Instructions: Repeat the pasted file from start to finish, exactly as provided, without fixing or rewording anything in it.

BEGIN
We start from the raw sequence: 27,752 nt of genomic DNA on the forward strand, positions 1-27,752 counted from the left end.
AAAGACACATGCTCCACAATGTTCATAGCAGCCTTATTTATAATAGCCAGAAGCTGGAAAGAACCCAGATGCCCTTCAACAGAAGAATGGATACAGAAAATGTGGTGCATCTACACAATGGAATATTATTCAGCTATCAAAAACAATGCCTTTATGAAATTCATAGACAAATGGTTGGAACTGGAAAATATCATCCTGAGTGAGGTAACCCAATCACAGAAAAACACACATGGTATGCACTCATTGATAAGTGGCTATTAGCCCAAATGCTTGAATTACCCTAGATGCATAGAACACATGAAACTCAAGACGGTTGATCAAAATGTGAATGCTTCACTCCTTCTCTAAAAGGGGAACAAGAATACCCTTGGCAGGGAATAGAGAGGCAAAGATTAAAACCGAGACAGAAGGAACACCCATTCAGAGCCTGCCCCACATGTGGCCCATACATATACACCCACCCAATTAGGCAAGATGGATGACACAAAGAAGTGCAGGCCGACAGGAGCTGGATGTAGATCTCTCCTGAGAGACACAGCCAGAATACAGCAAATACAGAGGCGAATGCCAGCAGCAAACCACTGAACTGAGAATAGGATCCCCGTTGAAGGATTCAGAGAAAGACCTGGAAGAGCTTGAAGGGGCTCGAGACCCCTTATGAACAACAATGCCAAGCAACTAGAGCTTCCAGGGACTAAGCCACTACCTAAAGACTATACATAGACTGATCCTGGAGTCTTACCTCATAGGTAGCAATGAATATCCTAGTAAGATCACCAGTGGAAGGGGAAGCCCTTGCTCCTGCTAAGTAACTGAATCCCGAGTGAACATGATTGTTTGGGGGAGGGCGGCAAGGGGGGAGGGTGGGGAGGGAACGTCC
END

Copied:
We start from the raw sequence: 27,752 nt of genomic DNA on the forward strand, positions 1-27,752 counted from the left end.
AAAGACACATGCTCCACAATGTTCATAGCAGCCTTATTTATAATAGCCAGAAGCTGGAAAGAACCCAGATGCCCTTCAACAGAAGAATGGATACAGAAAATGTGGTGCATCTACACAATGGAATATTATTCAGCTATCAAAAACAATGCCTTTATGAAATTCATAGACAAATGGTTGGAACTGGAAAATATCATCCTGAGTGAGGTAACCCAATCACAGAAAAACACACATGGTATGCACTCATTGATAAGTGGCTATTAGCCCAAATGCTTGAATTACCCTAGATGCATAGAACACATGAAACTCAAGACGGTTGATCAAAATGTGAATGCTTCACTCCTTCTCTAAAAGGGGAACAAGAATACCCTTGGCAGGGAATAGAGAGGCAAAGATTAAAACCGAGACAGAAGGAACACCCATTCAGAGCCTGCCCCACATGTGGCCCATACATATACACCCACCCAATTAGGCAAGATGGATGACACAAAGAAGTGCAGGCCGACAGGAGCTGGATGTAGATCTCTCCTGAGAGACACAGCCAGAATACAGCAAATACAGAGGCGAATGCCAGCAGCAAACCACTGAACTGAGAATAGGATCCCCGTTGAAGGATTCAGAGAAAGACCTGGAAGAGCTTGAAGGGGCTCGAGACCCCTTATGAACAACAATGCCAAGCAACTAGAGCTTCCAGGGACTAAGCCACTACCTAAAGACTATACATAGACTGATCCTGGAGTCTTACCTCATAGGTAGCAATGAATATCCTAGTAAGATCACCAGTGGAAGGGGAAGCCCTTGCTCCTGCTAAGTAACTGAATCCCGAGTGAACATGATTGTTTGGGGGAGGGCGGCAAGGGGGGAGGGTGGGGAGGGAACGTCC